Veteran Ruth Chappell

Ruth Chappell

Ruth Loftis grew up on a farm in Paul’s Valley, Oklahoma, the youngest of nine children. Even during the Great Depression, she says, “We always had plenty to eat.” Her favorite memory of her childhood is riding her horse to school. She studied nursing at St. John’s Hospital in Tulsa, Oklahoma, and in 1943 she was sent to Millington, Tennessee where she served as charge nurse over twenty beds for seven months. She smiles when she recalls being trained for military duty. “Some Marine Sergeant came to our nurses’ residence and tried to teach us how to march, how to salute, and how to prepare for inspection. I wasn’t very military,” she laughs.

During her stay at Millington, she met Chip Chappell, a naval aviator, on a blind date. It wasn’t long before they were married, and because marriage for a Navy nurse meant immediate discharge, Ruth found she must forfeit her job. “Women weren’t allowed to serve if they were married,” she remembers.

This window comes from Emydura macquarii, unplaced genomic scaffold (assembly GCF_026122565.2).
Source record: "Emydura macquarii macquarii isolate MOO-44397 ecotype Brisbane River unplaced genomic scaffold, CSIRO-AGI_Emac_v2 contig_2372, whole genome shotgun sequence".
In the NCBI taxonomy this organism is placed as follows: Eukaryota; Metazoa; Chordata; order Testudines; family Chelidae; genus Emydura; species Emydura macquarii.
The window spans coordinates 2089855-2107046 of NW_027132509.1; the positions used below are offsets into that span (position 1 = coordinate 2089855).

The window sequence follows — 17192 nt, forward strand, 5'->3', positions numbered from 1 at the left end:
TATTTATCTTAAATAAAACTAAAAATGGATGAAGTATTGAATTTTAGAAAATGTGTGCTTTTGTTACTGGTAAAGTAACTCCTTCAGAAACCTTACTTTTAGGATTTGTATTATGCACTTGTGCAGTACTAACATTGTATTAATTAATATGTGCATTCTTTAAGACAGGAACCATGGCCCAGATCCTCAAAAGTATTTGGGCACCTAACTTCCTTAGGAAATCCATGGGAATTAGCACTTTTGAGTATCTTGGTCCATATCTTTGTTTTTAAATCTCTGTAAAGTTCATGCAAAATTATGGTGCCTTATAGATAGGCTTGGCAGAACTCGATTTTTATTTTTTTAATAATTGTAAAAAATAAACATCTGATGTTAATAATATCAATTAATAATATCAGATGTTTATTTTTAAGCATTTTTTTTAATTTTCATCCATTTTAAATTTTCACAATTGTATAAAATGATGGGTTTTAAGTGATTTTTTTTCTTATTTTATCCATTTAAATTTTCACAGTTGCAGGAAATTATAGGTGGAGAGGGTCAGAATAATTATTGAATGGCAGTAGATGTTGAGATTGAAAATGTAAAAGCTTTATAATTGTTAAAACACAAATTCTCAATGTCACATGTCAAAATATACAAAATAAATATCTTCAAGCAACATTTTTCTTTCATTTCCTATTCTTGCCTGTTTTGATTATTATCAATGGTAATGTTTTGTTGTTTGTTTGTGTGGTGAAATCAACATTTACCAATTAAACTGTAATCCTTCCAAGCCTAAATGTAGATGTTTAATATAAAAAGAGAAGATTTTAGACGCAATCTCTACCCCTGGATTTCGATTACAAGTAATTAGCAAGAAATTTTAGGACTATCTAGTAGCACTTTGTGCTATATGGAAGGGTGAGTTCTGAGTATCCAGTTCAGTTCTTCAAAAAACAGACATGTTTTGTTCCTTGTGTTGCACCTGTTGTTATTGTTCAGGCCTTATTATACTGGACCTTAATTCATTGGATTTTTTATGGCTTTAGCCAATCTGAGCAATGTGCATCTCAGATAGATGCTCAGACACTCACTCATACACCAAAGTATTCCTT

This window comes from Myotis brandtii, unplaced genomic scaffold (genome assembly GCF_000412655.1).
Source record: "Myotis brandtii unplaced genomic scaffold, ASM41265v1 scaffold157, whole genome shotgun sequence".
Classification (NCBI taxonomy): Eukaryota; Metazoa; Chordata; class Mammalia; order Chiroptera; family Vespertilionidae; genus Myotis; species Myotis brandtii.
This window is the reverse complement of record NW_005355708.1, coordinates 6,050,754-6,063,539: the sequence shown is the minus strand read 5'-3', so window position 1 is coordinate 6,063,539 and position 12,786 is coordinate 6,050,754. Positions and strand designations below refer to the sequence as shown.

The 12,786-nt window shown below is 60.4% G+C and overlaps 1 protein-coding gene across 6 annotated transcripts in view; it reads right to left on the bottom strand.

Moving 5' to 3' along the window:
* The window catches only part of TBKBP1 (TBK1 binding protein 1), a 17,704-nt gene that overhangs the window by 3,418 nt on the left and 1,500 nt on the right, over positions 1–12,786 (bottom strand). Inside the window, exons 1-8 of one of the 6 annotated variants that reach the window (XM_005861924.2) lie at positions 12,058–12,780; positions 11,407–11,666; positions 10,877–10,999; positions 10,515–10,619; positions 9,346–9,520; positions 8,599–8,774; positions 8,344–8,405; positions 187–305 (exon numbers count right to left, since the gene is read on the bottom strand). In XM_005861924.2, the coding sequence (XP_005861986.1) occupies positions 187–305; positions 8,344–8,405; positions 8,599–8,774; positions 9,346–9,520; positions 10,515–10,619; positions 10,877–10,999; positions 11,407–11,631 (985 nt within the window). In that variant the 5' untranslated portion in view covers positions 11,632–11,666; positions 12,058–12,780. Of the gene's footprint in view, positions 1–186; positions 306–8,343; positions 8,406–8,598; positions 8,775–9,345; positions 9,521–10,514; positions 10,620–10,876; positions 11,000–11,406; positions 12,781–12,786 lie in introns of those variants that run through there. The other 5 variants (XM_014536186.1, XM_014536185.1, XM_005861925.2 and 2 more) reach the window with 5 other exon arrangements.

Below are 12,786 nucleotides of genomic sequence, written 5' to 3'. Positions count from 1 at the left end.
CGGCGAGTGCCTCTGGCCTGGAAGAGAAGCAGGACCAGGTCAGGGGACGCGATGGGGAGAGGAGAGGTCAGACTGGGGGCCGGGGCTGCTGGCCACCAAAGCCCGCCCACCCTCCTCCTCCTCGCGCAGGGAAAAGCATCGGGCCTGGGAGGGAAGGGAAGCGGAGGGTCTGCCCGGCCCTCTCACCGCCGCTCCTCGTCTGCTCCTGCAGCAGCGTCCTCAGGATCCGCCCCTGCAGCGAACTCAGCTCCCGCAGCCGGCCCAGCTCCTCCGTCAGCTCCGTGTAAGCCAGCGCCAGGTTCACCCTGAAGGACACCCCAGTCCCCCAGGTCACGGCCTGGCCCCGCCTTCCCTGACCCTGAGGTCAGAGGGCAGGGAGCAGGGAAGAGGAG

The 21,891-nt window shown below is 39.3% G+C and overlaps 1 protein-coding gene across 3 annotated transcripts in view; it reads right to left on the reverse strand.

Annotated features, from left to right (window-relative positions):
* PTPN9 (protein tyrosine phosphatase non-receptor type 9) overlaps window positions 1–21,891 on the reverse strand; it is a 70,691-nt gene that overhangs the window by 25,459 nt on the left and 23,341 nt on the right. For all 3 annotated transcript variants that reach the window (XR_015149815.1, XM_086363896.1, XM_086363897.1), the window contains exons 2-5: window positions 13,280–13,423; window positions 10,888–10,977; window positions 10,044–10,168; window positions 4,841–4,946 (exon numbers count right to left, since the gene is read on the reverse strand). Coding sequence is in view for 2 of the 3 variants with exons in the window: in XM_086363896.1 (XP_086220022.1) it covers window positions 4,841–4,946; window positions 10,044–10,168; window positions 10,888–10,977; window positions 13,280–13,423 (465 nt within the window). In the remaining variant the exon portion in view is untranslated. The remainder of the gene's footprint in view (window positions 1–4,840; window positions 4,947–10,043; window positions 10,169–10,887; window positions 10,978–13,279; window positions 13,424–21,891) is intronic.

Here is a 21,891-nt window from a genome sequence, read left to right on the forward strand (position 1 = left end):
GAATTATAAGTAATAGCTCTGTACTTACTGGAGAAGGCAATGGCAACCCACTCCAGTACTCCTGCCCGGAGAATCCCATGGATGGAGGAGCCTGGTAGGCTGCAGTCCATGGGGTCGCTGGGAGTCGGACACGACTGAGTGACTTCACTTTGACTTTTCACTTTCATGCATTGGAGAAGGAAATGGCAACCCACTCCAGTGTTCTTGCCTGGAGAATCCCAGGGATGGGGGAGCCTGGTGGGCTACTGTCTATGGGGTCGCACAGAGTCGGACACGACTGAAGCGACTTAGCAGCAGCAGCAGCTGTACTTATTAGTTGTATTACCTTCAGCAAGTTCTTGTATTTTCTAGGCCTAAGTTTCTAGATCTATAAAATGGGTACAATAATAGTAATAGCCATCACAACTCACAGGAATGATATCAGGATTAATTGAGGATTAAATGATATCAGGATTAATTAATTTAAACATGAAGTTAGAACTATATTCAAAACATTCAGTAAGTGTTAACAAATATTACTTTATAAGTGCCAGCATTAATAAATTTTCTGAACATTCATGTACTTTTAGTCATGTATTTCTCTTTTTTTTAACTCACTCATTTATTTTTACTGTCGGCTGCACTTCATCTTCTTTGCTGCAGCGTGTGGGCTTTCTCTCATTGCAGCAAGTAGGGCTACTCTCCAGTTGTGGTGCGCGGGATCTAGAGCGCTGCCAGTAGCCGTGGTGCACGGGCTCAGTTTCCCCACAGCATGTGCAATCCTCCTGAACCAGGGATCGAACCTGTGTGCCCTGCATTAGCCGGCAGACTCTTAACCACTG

Reflecting on her post-military days, Ruth says, “God gave us all gifts. I figured what I really am is a care-giver.” Ruth went on to help establish and run a Hospice Care program in Halifax, Virginia while she raised her family. “Every time I salute the flag, I tear up,” she says now. “We’re given so much in this country, and we need to be grateful for it. I’m glad I live here,” she concludes.

As told to Jean Kilby